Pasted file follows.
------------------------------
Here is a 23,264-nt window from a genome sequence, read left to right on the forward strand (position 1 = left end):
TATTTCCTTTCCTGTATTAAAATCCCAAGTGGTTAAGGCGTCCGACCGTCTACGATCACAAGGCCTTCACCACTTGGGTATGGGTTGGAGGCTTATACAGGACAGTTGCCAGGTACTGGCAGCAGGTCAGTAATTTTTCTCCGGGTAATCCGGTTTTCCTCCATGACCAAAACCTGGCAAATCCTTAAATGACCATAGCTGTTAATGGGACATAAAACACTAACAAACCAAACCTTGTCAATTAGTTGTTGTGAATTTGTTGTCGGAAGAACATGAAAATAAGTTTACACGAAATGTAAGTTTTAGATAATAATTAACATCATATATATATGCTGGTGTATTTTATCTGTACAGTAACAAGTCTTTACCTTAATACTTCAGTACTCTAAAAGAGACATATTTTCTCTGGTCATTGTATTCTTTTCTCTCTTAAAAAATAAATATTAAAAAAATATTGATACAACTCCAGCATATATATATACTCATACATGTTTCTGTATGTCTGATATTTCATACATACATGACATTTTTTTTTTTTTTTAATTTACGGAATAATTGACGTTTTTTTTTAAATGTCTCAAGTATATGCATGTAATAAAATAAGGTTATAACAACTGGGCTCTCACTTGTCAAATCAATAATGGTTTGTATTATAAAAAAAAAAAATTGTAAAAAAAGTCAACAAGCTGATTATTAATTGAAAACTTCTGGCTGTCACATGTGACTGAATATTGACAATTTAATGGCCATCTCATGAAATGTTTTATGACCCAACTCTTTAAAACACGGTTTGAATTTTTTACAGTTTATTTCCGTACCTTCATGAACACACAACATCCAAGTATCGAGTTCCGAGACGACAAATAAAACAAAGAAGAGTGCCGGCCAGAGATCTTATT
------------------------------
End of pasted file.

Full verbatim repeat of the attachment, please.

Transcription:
Here is a 23,264-nt window from a genome sequence, read left to right on the forward strand (position 1 = left end):
TATTTCCTTTCCTGTATTAAAATCCCAAGTGGTTAAGGCGTCCGACCGTCTACGATCACAAGGCCTTCACCACTTGGGTATGGGTTGGAGGCTTATACAGGACAGTTGCCAGGTACTGGCAGCAGGTCAGTAATTTTTCTCCGGGTAATCCGGTTTTCCTCCATGACCAAAACCTGGCAAATCCTTAAATGACCATAGCTGTTAATGGGACATAAAACACTAACAAACCAAACCTTGTCAATTAGTTGTTGTGAATTTGTTGTCGGAAGAACATGAAAATAAGTTTACACGAAATGTAAGTTTTAGATAATAATTAACATCATATATATATGCTGGTGTATTTTATCTGTACAGTAACAAGTCTTTACCTTAATACTTCAGTACTCTAAAAGAGACATATTTTCTCTGGTCATTGTATTCTTTTCTCTCTTAAAAAATAAATATTAAAAAAATATTGATACAACTCCAGCATATATATATACTCATACATGTTTCTGTATGTCTGATATTTCATACATACATGACATTTTTTTTTTTTTTTAATTTACGGAATAATTGACGTTTTTTTTTAAATGTCTCAAGTATATGCATGTAATAAAATAAGGTTATAACAACTGGGCTCTCACTTGTCAAATCAATAATGGTTTGTATTATAAAAAAAAAAAATTGTAAAAAAAGTCAACAAGCTGATTATTAATTGAAAACTTCTGGCTGTCACATGTGACTGAATATTGACAATTTAATGGCCATCTCATGAAATGTTTTATGACCCAACTCTTTAAAACACGGTTTGAATTTTTTACAGTTTATTTCCGTACCTTCATGAACACACAACATCCAAGTATCGAGTTCCGAGACGACAAATAAAACAAAGAAGAGTGCCGGCCAGAGATCTTATT